The ability of statutory bodies to self-mitigate harm from a development is relevant
The Leicester NHS Trust argued that in determining if a proposed contribution met the legal tests, it was legally irrelevant whether it could “mitigate” harm resulting from the development. It asserted that if the availability of alternative funding arrangements were to be material, a body with tax raising or borrowing powers would be unable to obtain a S106 contribution from a developer.
The court rejected this argument, stating that the justification for NHS contributions need to be seen in the context of the statutory framework for the provision of secondary health care services. The contribution would relate to people who are new to the area, but those people are entitled to such services wherever they may live in the country.
The obligation to provide, and financial responsibility for, those services lies with the NHS. The court found that the council was right to query whether the ‘funding gap’ could be mitigated as part of the mechanism of NHS funding.
This was distinguishable from a typical S106 obligation, for example where a developer is required to mitigate a reduction in the performance of a local highway network that would be caused by a new development. There, the highway authority is not under a statutory duty to fund improvements to the network, let alone to provide for highway facilities made necessary by a specific development.
The S106 obligation must be directly related to the development
To obtain a S106 contribution there must be a localised harm directly related to the development. As such, what if there is a first year ‘funding gap’? In the Leicester NHS Trust case the court noted even if it could be shown in a particular area that there is a funding gap to deal with “new” residents, the council could raise the possibility that this is a systemic problem in the way national funding is distributed, as opposed to being directly related to the development (or alternatively, fair and reasonably related in scale and kind to the development).
Likewise, whether there is a lack of funding for an NHS Trust to cope with the effects of a substantial new development is likely to depend on wider issues raised by the population projections used as one of the inputs to determine its funding.
The court highlighted that new residents may be entitled to social welfare benefits, which, like the need for secondary healthcare, arises irrespective of where that person lives, noting that no one would suggest that the developer should make a contribution to funding those benefits.
The S106 obligation must be necessary to make the development acceptable in planning terms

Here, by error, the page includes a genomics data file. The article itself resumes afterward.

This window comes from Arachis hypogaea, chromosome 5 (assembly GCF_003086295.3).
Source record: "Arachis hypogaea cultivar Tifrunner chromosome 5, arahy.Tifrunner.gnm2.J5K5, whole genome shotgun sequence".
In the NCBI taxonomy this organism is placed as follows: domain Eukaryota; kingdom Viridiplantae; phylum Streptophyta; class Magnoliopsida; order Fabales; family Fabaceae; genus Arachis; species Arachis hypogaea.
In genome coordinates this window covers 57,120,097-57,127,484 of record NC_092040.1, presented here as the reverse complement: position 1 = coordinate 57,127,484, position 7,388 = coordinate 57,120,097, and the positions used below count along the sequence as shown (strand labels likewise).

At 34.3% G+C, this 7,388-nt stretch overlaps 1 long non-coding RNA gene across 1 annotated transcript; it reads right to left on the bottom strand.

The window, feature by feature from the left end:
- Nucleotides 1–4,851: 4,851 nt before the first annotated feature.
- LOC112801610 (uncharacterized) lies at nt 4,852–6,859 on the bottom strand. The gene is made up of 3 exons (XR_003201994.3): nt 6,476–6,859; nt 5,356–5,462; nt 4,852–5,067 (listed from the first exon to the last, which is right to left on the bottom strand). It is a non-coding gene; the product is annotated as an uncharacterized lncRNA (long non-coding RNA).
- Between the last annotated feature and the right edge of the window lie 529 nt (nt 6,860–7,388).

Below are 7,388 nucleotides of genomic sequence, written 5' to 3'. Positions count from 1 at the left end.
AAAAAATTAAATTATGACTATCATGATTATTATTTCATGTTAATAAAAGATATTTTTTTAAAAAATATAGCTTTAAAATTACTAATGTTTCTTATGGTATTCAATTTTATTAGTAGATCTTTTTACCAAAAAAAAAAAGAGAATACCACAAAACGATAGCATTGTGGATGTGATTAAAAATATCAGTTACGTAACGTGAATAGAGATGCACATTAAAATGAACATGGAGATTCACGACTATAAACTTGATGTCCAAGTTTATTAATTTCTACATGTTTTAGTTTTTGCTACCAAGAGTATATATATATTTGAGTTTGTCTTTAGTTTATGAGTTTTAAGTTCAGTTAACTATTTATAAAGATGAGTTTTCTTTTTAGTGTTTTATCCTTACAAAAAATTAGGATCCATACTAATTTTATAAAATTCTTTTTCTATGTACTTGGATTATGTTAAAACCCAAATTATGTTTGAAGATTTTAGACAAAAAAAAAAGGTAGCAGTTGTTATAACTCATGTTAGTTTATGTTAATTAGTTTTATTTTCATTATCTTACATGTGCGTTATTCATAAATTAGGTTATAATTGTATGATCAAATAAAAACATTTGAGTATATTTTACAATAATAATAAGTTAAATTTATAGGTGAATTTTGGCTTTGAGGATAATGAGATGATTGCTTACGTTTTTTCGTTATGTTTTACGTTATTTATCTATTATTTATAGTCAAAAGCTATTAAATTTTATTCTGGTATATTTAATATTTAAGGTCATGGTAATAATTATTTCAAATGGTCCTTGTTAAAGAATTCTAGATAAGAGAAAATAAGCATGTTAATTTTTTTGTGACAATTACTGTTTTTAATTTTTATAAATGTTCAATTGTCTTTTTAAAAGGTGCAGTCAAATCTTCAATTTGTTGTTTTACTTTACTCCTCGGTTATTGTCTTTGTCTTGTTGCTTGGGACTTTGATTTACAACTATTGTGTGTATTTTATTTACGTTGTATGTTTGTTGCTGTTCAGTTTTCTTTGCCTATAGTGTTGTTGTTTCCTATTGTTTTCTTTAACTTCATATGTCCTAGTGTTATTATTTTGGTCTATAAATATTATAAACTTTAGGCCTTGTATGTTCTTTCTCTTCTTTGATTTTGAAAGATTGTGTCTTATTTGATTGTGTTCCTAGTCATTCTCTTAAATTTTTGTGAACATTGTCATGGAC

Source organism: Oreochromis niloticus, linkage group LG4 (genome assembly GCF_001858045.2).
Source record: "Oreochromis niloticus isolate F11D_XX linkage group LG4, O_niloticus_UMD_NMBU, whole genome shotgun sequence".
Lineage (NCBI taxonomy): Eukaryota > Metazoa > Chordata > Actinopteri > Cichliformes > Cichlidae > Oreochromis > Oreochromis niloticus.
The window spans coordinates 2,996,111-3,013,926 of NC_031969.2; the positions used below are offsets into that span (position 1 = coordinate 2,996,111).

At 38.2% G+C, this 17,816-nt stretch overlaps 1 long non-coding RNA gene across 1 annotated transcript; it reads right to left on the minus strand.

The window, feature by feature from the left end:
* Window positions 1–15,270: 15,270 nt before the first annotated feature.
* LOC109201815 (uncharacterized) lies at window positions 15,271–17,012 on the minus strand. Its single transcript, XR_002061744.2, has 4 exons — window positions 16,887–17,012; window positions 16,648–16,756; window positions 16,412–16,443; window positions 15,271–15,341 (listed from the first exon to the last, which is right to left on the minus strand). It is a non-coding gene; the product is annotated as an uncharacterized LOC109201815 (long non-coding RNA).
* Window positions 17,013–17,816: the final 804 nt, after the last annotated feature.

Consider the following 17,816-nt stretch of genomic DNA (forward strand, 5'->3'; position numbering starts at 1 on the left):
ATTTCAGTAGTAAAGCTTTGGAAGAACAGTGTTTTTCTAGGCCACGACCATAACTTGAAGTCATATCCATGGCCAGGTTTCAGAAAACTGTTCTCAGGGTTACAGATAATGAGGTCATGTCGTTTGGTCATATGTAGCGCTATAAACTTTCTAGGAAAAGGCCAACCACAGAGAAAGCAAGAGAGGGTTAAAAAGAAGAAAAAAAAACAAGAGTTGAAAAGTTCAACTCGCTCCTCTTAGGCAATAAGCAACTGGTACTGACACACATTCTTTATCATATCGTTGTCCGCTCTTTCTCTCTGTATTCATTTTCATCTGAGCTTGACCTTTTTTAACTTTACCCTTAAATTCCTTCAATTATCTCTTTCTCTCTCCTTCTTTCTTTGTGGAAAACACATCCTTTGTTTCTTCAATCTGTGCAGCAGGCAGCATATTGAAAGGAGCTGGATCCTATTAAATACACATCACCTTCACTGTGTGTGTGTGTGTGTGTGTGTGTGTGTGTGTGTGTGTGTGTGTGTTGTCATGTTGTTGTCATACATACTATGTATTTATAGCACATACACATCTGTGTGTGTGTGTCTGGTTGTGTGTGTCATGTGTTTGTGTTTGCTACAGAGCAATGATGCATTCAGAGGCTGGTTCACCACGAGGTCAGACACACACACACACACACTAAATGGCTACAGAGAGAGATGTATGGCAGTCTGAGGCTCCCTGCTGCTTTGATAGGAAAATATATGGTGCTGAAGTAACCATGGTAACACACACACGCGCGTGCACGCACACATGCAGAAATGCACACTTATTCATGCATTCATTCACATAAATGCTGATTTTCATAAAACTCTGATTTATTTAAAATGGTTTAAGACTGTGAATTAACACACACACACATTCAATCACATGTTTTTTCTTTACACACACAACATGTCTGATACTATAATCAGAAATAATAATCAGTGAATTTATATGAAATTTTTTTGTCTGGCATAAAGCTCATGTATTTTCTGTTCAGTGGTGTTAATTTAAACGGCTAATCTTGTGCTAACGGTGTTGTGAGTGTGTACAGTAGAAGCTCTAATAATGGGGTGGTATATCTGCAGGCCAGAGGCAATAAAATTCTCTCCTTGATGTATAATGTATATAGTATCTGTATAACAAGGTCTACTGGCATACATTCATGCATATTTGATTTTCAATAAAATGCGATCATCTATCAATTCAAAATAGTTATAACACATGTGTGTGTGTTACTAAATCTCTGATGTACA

In both cases the courts found that the councils were entitled to consider whether there was a funding gap for the NHS Trusts in relation to those costs. They were also entitled to ask the NHS Trusts to provide information to see whether it was satisfied about the existence of such a gap and, if so, its size.
The members were advised by officers, and they are to be taken as having agreed, in each case, that the NHS Trusts failed to provide sufficient information to show that there was any funding gap. Accordingly, in both cases the courts found that due to the insufficient information, neither council made an error. Those were matters of judgment for councils, and decisions which the court in the Leicester NHS case noted was perfectly rational and unsurprising, given the Leicester NHS Trust continued to assert that there was a funding gap without demonstrating that there was.
Where next for NHS contributions both old and new?
These two cases cast significant doubt on whether an NHS contribution could satisfy the legal tests for the grant of planning permission.
An NHS Trust would need to provide sufficient information to satisfy a council of a ‘funding gap’ which both Leicester NHS Trust and Worcestershire NHS Trust failed to do in the opinion of the courts. However, even if a funding gap could be provided, it appears still arguable that such a gap arose from a failure of the national mechanism of NHS funding as opposed to a localised impact directly related to the development.
Where NHS contributions have been secured in the past under a S106 agreement, and remain unpaid, developers may have success in applying under S106A of the 1990 Act to the local planning authority for a release of such obligation on the grounds it serves no usual purpose – i.e., there being no funding gap.